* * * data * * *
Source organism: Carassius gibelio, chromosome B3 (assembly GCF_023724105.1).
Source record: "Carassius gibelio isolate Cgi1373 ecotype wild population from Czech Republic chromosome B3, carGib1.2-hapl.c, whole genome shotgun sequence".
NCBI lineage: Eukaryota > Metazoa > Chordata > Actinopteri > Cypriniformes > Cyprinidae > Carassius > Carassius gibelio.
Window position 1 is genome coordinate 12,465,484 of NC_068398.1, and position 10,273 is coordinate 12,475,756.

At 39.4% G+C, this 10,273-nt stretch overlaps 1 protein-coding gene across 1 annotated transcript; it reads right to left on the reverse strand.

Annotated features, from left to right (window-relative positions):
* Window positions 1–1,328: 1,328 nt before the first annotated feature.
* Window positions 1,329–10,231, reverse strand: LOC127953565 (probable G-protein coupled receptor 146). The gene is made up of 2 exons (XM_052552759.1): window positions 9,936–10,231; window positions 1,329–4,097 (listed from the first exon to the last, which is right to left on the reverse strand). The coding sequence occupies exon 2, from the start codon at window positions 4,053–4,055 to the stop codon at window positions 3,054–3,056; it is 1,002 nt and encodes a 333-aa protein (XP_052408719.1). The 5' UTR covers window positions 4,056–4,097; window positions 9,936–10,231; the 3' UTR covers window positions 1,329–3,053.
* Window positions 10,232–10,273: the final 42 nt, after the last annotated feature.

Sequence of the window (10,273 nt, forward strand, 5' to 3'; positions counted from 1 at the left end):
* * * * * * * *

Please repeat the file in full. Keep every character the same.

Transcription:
Source organism: Carassius gibelio, chromosome B3 (assembly GCF_023724105.1).
Source record: "Carassius gibelio isolate Cgi1373 ecotype wild population from Czech Republic chromosome B3, carGib1.2-hapl.c, whole genome shotgun sequence".
NCBI lineage: Eukaryota > Metazoa > Chordata > Actinopteri > Cypriniformes > Cyprinidae > Carassius > Carassius gibelio.
Window position 1 is genome coordinate 12,465,484 of NC_068398.1, and position 10,273 is coordinate 12,475,756.

At 39.4% G+C, this 10,273-nt stretch overlaps 1 protein-coding gene across 1 annotated transcript; it reads right to left on the reverse strand.

Annotated features, from left to right (window-relative positions):
* Window positions 1–1,328: 1,328 nt before the first annotated feature.
* Window positions 1,329–10,231, reverse strand: LOC127953565 (probable G-protein coupled receptor 146). The gene is made up of 2 exons (XM_052552759.1): window positions 9,936–10,231; window positions 1,329–4,097 (listed from the first exon to the last, which is right to left on the reverse strand). The coding sequence occupies exon 2, from the start codon at window positions 4,053–4,055 to the stop codon at window positions 3,054–3,056; it is 1,002 nt and encodes a 333-aa protein (XP_052408719.1). The 5' UTR covers window positions 4,056–4,097; window positions 9,936–10,231; the 3' UTR covers window positions 1,329–3,053.
* Window positions 10,232–10,273: the final 42 nt, after the last annotated feature.

Sequence of the window (10,273 nt, forward strand, 5' to 3'; positions counted from 1 at the left end):